One matter of deep concern for the IACHR is the fact the official narrative regarding investigations at the Cocula Landfill (the so-called historic truth) remains unchanged, despite the observations made by the IACHR itself, the Office of the United Nations High Commissioner for Human Rights (OHCHR), and the Argentine Forensic Anthropology Team (EAAF). The president of the IACHR remarked that “Now more than ever, authorities need to rebuild their theories on the case. The IACHR once again stresses the importance of exhausting all lines of investigation to clarify the facts and, most importantly, find the missing students.”

Forced or involuntary disappearance is one of the most serious, cruel human rights violations, one that continues to be perpetrated for as long as the ultimate fate of the missing person remains unknown. Commissioner Luis Ernesto Vargas Silva commented that “the state must work diligently to exhaust all possible lines of investigation in relation to these events, including those that point to the possible involvement of state agents and security forces at all levels, and all omissions and possible obstructions of justice.”

The IACHR welcomes the current government’s creation of the Presidential Commission for Truth and Access to Justice in the Ayotzinapa Affair through a presidential decree in December 2018 and values the fact that this is a space in which the families of the missing students play a supporting role. This commission has taken part in search operations in partnership with the relevant authorities, but unfortunately, these have so far been unsuccessful. It has also made progress on technical issues that are relevant to the investigation and may contribute to it. Likewise, the IACHR applauded the creation of the Special Investigation and Litigation Unit for the Ayotzinapa Affair at the Attorney General’s Office, which has emphasized the importance of conducting investigations again, including existing legal processes, and investigating into irregularities in these. With regard to the provision of care for victims, the IACHR acknowledged the care being given to students Edgar Vargas and Aldo Gutiérrez, and measures to care for victims’ families, such as healthcare plans for the parents of the 43 students, including emergency care. The IACHR encouraged the states to speed up these efforts, with assistance and cooperation from different government bodies.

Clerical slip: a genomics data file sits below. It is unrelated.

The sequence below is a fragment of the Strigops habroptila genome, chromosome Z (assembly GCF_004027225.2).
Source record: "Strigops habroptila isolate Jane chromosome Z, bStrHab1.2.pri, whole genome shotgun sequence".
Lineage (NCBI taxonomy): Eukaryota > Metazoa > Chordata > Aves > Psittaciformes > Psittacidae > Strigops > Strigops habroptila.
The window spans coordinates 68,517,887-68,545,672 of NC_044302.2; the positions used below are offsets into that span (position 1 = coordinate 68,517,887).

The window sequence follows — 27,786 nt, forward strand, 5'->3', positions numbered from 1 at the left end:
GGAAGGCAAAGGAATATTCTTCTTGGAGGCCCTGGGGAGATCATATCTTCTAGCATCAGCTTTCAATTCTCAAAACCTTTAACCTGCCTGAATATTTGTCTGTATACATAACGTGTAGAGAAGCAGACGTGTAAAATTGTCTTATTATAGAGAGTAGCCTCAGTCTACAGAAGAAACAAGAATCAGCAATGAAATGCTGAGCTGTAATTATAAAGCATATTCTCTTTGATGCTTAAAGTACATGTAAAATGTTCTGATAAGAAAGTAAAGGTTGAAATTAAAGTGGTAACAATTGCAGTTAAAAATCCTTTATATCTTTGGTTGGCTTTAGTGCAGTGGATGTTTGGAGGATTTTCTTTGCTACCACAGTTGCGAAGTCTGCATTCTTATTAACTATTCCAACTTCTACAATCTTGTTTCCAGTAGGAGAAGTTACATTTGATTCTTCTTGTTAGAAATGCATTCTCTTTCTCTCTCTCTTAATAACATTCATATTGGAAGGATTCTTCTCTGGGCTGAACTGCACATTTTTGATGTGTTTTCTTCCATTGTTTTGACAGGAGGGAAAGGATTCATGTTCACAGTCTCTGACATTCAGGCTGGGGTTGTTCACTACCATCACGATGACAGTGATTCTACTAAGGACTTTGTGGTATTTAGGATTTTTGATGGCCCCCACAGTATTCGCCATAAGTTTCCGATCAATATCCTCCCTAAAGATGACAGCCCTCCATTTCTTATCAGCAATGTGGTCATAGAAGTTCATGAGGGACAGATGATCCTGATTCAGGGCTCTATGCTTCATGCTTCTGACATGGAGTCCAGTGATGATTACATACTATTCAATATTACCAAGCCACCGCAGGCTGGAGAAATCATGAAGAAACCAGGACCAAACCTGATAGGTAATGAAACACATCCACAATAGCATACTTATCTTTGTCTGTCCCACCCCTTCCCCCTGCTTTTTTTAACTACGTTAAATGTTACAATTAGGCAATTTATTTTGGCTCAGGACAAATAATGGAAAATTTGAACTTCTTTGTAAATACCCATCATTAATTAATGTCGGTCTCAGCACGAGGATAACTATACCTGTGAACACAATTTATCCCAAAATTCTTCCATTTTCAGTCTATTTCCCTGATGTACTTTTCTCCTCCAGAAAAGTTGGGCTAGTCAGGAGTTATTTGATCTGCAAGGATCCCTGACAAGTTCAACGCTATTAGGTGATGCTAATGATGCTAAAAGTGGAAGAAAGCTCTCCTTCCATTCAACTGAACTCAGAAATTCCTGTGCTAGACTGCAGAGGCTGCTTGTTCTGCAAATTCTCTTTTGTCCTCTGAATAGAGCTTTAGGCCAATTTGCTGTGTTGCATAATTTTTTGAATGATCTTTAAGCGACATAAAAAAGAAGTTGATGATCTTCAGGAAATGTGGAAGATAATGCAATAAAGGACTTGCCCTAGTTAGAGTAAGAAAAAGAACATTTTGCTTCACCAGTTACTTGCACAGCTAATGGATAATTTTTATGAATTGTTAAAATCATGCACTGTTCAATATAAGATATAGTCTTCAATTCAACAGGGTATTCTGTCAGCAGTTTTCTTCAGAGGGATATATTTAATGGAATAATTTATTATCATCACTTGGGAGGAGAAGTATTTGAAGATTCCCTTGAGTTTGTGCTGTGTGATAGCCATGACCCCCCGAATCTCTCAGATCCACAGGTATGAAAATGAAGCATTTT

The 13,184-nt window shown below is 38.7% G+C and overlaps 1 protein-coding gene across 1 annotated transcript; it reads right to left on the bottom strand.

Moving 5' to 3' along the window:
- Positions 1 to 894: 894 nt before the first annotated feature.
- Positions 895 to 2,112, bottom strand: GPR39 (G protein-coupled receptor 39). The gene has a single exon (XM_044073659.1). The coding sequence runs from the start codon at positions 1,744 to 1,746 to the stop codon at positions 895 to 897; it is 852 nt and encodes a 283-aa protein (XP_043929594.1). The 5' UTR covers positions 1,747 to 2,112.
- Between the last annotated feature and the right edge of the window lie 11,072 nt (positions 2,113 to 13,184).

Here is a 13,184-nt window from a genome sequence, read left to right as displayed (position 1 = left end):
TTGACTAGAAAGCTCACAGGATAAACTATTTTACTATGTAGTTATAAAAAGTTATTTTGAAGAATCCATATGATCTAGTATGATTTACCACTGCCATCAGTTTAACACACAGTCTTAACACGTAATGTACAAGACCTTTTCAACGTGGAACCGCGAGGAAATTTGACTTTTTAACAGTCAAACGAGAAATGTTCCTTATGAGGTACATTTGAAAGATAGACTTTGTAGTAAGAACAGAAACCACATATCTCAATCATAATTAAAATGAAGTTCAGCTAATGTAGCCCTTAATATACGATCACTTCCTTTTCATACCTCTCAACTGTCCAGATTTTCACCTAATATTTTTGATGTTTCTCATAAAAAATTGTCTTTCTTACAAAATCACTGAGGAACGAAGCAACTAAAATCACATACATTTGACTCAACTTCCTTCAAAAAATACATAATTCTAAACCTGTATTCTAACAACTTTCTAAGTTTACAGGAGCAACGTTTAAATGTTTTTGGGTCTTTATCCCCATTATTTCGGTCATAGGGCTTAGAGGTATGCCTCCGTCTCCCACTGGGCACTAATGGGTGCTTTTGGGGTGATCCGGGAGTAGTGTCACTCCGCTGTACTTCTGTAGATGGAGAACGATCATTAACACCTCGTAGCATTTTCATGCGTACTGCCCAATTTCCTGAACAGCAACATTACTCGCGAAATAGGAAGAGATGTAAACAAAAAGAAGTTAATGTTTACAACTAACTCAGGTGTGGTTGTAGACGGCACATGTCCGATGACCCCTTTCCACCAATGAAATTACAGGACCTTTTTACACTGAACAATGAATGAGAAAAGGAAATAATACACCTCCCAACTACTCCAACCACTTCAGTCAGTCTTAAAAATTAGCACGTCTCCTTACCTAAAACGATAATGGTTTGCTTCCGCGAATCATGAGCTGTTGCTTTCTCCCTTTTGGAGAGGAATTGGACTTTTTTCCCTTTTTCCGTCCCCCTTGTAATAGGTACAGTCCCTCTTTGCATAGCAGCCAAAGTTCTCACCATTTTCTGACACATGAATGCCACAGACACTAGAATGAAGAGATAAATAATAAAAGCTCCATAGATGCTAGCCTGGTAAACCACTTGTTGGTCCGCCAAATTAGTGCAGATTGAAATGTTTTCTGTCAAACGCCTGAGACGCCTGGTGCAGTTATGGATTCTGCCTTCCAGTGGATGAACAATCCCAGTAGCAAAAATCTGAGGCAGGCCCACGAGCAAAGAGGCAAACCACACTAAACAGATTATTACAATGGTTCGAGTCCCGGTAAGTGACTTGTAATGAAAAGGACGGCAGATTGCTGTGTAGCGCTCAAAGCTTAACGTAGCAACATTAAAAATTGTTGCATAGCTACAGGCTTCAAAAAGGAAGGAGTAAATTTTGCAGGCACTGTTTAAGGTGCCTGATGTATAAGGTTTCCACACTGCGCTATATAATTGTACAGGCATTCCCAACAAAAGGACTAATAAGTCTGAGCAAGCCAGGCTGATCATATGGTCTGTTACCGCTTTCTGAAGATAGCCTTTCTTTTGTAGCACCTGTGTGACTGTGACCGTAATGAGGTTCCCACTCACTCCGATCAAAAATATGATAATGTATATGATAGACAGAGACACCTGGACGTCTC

Finally, the IACHR saluted the perseverance and fortitude of the students’ families, and each of the steps they have taken in this painful process. In the words of Executive Secretary of the IACHR, “we wish to acknowledge the resilience and strength of the families and victims in the quest for truth and justice.” The president of the IACHR and rapporteur for Mexico, Commissioner Esmeralda Arosemena de Troitiño, added, “as the mother of one of the missing students said, ‘Don’t think that we’ve forgotten you and don’t forget that we are waiting for you.’ The IACHR has not forgotten the 43 students either. We will continue to follow this case as per our competencies and mandate.”

A principal, autonomous body of the Organization of American States (OAS), the IACHR derives its mandate from the OAS Charter and the American Convention on Human Rights. The Inter-American Commission has a mandate to promote respect for and to defend human rights in the region and acts as a consultative body to the OAS in this area. The Commission is composed of seven independent members who are elected in an individual capacity by the OAS General Assembly and who do not represent their countries of origin or residence.

No. 239/19